Fluid saturation, particle-size distribution, and porosity measurements were obtained from 269 core samples collected from six boreholes along a 90-m transect at a subregion of a crude-oil spill site, the north pool, near Bemidji, Minnesota. The oil saturation data, collected 11 years after the spill, showed an irregularly shaped oil body that appeared to be affected by sediment spatial variability. The particle-size distribution data were used to estimate the permeability (k) and retention curves for each sample. An additional 344 k estimates were obtained from samples previously collected at the north pool. The 613 k estimates were distributed bimodal log normally with the two population distributions corresponding to the two predominant lithologies: a coarse glacial outwash deposit and fine-grained interbedded lenses. A two-step geostatistical approach was used to generate a conditioned realization of k representing the bimodal heterogeneity. A cross-sectional multiphase flow model was used to simulate the flow of oil and water in the presence of air along the north pool transect for an 11-year period. The inclusion of a representation of the bimodal aquifer heterogeneity was crucial for reproduction of general features of the observed oil body. If the bimodal heterogeneity was characterized, hysteresis did not have to be incorporated into the model because a hysteretic effect was produced by the sediment spatial variability. By revising the relative permeability functional relation, an improved reproduction of the observed oil saturation distribution was achieved. The inclusion of water table fluctuations in the model did not significantly affect the simulated oil saturation distribution.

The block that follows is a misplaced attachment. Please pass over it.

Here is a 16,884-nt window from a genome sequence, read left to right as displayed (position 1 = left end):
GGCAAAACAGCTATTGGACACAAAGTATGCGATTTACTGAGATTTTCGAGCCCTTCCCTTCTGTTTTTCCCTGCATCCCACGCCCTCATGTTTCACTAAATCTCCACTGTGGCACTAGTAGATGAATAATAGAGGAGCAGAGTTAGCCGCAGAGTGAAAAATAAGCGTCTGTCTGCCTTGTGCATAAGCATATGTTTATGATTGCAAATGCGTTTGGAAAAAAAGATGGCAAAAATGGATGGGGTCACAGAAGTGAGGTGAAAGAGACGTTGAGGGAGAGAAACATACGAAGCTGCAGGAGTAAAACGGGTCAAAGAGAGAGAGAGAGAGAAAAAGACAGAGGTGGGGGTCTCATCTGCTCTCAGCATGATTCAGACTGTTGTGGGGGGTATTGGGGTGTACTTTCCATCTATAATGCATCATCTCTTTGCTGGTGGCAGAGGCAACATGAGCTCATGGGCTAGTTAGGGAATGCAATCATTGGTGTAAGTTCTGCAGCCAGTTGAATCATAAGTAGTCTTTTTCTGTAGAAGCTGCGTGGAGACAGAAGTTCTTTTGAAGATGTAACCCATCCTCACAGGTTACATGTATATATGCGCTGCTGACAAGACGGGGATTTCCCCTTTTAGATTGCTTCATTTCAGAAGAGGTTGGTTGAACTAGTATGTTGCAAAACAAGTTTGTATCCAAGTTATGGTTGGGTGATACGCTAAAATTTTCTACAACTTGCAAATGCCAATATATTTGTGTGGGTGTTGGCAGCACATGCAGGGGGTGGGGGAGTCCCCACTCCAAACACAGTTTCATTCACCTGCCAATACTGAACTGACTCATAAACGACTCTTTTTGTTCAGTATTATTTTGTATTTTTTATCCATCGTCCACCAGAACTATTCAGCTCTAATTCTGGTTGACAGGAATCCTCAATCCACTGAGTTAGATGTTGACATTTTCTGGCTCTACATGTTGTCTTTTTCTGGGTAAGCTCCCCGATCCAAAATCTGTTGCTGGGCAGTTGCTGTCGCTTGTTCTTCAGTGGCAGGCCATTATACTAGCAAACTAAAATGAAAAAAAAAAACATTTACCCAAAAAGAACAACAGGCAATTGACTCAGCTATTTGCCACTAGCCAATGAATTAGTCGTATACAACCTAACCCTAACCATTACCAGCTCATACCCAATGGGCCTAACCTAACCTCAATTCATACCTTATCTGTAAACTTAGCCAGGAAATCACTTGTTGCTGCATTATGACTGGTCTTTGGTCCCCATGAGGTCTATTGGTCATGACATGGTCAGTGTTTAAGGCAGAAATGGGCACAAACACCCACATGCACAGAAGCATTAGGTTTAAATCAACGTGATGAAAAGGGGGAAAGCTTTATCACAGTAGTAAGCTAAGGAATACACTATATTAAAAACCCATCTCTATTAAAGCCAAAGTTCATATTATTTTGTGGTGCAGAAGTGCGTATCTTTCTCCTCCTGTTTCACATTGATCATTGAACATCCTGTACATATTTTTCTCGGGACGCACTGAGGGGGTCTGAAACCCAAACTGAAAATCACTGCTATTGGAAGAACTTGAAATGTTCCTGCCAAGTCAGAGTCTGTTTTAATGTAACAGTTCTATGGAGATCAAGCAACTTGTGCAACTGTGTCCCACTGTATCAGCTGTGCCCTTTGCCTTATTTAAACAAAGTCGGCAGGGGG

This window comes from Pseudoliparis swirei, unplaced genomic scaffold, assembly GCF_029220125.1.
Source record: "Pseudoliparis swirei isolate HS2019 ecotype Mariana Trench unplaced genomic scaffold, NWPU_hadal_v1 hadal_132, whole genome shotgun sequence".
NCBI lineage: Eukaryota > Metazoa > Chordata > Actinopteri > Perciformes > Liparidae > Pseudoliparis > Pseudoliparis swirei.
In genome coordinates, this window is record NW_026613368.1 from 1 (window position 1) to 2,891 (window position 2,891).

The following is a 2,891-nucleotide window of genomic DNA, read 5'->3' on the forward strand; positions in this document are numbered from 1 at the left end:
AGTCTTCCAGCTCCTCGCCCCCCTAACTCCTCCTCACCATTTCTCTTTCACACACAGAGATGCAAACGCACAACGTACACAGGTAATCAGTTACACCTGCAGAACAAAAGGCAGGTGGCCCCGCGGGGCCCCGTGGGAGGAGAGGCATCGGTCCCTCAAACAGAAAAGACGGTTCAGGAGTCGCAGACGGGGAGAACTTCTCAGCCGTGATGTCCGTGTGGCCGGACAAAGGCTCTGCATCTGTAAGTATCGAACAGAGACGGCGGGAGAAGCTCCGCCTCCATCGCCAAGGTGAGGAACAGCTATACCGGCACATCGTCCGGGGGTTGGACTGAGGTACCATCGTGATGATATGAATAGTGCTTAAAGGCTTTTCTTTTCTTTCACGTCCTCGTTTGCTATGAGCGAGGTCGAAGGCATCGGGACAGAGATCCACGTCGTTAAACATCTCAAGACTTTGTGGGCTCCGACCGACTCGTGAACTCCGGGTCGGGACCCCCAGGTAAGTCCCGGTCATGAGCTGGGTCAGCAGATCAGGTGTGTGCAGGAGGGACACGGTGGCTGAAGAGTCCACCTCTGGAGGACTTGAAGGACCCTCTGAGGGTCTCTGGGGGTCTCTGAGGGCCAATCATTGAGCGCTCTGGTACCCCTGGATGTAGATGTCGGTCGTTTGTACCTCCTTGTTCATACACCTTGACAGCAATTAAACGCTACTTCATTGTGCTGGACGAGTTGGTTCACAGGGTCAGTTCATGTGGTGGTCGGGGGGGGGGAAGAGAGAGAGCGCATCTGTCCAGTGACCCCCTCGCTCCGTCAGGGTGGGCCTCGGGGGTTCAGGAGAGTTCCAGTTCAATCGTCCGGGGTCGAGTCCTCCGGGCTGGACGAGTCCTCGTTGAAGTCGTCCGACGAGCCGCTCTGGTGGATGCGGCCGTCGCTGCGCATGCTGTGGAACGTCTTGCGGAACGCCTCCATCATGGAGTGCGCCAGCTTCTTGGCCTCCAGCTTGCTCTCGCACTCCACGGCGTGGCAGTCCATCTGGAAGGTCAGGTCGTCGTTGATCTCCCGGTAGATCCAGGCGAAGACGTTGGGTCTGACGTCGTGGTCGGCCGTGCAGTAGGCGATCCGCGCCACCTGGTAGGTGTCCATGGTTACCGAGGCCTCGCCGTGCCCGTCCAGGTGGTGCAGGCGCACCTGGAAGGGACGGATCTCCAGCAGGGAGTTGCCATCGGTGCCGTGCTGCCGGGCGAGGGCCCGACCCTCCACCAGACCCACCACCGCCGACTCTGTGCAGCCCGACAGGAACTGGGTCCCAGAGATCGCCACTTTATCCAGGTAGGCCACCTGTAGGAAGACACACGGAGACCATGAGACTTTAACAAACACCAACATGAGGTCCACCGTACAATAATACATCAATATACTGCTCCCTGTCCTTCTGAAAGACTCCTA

Additional publication details
Multiphase flow modeling of a crude-oil spill site with a bimodal permeability distribution